recA protein (Staphylococcus xylosus) - STRING interaction network
"recA" - Protein RecA in Staphylococcus xylosus
Network nodes represent proteins
splice isoforms or post-translational modifications are collapsed, i.e. each node represents all the proteins produced by a single, protein-coding gene locus.
Node Color
colored nodes:
query proteins and first shell of interactors
white nodes:
second shell of interactors
Node Content
empty nodes:
proteins of unknown 3D structure
filled nodes:
some 3D structure is known or predicted
Edges represent protein-protein associations
associations are meant to be specific and meaningful, i.e. proteins jointly contribute to a shared function; this does not necessarily mean they are physically binding each other.
Known Interactions
from curated databases
experimentally determined
Predicted Interactions
gene neighborhood
gene fusions
gene co-occurrence
protein homology
Your Input:
Gene Fusion
recAProtein RecA; Can catalyze the hydrolysis of ATP in the presence of single-stranded DNA, the ATP-dependent uptake of single-stranded DNA by duplex DNA, and the ATP-dependent hybridization of homologous single-stranded DNAs. It interacts with LexA causing its activation and leading to its autocatalytic cleavage (349 aa)    
Predicted Functional Partners:
DNA polymerase I; In addition to polymerase activity, this DNA polymerase exhibits 5’-3’ exonuclease activity (876 aa)
LexA repressor; Represses a number of genes involved in the response to DNA damage (SOS response), including recA and lexA. In the presence of single-stranded DNA, RecA interacts with LexA causing an autocatalytic cleavage which disrupts the DNA-binding part of LexA, leading to derepression of the SOS regulon and eventually DNA repair (207 aa)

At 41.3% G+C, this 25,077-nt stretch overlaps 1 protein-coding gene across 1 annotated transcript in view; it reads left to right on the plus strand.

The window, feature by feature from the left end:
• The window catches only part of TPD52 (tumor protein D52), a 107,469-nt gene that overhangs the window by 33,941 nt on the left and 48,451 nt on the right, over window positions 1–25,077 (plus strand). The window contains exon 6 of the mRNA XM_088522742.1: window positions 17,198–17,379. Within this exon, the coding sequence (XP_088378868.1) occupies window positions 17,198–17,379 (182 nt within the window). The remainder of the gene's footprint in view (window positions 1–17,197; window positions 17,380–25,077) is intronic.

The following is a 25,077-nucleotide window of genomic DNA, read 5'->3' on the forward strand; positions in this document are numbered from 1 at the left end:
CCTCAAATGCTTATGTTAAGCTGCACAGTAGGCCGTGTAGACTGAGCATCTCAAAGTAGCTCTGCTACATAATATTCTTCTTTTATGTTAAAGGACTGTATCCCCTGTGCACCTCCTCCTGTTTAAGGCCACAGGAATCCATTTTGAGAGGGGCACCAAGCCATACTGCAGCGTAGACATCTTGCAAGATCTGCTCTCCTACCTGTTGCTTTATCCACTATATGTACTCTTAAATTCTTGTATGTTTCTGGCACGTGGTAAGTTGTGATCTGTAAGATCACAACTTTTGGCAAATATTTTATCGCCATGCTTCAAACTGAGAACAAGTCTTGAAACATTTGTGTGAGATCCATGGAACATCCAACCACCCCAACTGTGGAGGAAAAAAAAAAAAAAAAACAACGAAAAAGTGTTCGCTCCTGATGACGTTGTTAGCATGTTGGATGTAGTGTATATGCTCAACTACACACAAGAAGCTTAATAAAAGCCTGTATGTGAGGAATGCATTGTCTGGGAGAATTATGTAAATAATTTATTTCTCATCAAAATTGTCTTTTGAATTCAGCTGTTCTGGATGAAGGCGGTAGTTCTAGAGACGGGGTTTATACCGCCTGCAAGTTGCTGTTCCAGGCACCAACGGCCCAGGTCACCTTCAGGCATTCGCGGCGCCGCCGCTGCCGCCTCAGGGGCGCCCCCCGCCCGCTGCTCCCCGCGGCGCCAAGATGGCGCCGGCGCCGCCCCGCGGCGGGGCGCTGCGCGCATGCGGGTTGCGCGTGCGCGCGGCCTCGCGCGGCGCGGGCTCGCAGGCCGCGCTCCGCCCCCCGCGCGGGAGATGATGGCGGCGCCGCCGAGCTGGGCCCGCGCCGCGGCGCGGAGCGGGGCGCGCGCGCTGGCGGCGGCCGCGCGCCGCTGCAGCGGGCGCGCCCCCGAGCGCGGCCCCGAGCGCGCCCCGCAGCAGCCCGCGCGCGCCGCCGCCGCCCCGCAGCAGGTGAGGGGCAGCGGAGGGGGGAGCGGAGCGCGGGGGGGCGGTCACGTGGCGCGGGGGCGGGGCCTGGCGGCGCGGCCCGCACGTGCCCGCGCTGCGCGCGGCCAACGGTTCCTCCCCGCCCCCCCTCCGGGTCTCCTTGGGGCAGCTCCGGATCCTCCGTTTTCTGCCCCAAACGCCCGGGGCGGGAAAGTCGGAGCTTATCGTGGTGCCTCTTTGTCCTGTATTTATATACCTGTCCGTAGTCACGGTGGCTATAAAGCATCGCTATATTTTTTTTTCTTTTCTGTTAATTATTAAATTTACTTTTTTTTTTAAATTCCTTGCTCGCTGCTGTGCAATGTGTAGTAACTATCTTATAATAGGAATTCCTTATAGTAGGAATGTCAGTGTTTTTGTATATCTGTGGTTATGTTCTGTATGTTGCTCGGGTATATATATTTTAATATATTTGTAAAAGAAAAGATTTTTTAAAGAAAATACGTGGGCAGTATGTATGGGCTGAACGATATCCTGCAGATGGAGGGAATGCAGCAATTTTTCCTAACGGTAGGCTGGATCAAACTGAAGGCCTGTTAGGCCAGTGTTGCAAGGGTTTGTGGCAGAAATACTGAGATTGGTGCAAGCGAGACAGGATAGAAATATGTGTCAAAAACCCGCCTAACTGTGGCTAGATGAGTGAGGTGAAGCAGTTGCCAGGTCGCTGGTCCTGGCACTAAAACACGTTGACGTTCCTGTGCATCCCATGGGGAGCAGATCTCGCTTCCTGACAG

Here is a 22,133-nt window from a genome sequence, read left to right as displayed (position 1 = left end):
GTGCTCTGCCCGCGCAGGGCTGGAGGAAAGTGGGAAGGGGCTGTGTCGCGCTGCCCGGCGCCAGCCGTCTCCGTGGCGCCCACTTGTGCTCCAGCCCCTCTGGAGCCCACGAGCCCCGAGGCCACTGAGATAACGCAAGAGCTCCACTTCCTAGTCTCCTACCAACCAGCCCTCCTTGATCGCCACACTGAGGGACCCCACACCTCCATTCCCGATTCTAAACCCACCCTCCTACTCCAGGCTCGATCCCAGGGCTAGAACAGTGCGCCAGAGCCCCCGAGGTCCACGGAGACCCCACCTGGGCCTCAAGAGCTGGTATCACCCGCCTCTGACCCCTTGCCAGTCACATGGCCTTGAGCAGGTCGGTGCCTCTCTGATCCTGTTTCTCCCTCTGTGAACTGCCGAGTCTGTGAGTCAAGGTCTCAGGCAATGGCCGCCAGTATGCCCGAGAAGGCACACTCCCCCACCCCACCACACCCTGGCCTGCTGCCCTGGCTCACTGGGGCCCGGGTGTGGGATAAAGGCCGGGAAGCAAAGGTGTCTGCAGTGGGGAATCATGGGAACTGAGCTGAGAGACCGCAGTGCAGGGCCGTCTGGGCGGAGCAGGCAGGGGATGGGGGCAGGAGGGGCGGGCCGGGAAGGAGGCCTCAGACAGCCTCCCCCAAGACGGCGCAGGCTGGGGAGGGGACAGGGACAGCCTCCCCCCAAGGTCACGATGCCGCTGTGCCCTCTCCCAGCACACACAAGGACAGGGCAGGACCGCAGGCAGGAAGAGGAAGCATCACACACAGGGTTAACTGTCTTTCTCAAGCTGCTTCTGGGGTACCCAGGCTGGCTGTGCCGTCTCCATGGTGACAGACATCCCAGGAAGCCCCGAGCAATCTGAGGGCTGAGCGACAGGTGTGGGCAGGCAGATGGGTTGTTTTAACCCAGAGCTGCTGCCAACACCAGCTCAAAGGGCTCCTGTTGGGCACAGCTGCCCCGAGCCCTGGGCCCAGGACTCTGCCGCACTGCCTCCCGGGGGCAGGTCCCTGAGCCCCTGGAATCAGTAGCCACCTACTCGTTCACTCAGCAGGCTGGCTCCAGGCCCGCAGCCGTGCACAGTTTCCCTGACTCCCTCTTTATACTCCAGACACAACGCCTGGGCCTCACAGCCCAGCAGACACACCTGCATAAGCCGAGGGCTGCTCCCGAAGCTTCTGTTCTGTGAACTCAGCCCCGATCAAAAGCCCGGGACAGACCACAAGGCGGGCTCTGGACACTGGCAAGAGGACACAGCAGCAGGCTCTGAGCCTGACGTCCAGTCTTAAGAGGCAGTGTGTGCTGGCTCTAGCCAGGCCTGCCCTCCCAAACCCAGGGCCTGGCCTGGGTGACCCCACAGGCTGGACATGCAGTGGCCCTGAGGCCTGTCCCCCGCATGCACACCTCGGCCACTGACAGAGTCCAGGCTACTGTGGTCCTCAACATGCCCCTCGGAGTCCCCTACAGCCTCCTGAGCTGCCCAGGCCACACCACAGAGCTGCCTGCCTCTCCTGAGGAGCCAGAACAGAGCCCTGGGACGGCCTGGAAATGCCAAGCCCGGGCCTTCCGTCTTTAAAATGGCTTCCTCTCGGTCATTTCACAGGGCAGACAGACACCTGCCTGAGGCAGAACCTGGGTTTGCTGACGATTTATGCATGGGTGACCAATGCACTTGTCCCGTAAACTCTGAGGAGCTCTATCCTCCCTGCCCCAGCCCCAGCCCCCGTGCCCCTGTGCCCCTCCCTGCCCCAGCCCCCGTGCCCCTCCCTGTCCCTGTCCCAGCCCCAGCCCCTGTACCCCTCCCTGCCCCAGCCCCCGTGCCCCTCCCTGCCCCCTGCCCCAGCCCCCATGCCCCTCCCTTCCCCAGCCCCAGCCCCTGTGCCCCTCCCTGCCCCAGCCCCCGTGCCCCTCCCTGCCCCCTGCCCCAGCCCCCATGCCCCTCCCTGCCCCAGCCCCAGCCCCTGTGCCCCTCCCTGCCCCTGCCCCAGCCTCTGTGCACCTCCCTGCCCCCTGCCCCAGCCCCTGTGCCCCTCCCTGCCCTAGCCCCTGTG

DNA mismatch repair protein MutL; This protein is involved in the repair of mismatches in DNA. It is required for dam-dependent methyl-directed DNA mismatch repair. May act as a "molecular matchmaker", a protein that promotes the formation of a stable complex between two or more DNA-binding proteins in an ATP-dependent manner without itself being part of a final effector complex (664 aa)
DNA-directed RNA polymerase subunit alpha; DNA-dependent RNA polymerase catalyzes the transcription of DNA into RNA using the four ribonucleoside triphosphates as substrates (314 aa)
ATP-dependent DNA helicase RecG; Critical role in recombination and DNA repair. Helps process Holliday junction intermediates to mature products by catalyzing branch migration. Has a DNA unwinding activity characteristic of a DNA helicase with a 3’- to 5’- polarity. Unwinds branched duplex DNA (Y-DNA) (681 aa)
Ribosome-recycling factor; Responsible for the release of ribosomes from messenger RNA at the termination of protein biosynthesis. May increase the efficiency of translation by recycling ribosomes from one round of translation to another (184 aa)
50S ribosomal protein L1; Binds directly to 23S rRNA. The L1 stalk is quite mobile in the ribosome, and is involved in E site tRNA release (231 aa)
Regulatory protein RecX; Modulates RecA activity (272 aa)
DNA gyrase subunit A; A type II topoisomerase that negatively supercoils closed circular double-stranded (ds) DNA in an ATP-dependent manner to modulate DNA topology and maintain chromosomes in an underwound state. Negative supercoiling favors strand separation, and DNA replication, transcription, recombination and repair, all of which involve strand separation. Also able to catalyze the interconversion of other topological isomers of dsDNA rings, including catenanes and knotted rings. Type II topoisomerases break and join 2 DNA strands simultaneously in an ATP-dependent manner (904 aa)
Protein translocase subunit SecY; The central subunit of the protein translocation channel SecYEG. Consists of two halves formed by TMs 1-5 and 6-10. These two domains form a lateral gate at the front which open onto the bilayer between TMs 2 and 7, and are clamped together by SecE at the back. The channel is closed by both a pore ring composed of hydrophobic SecY resides and a short helix (helix 2A) on the extracellular side of the membrane which forms a plug. The plug probably moves laterally to allow the channel to open. The ring and the pore may move independently (430 aa)
Your Current Organism:
Staphylococcus xylosus
NCBI taxonomy Id: 1288
Other names: ATCC 29971, CCUG 7324, CIP 81.66, DSM 20266, HAMBI 2057, JCM 2418, NCTC 11043, NRRL B-14776, S. xylosus, Staphylococcus xylosus
Server load: low (17%) [HD]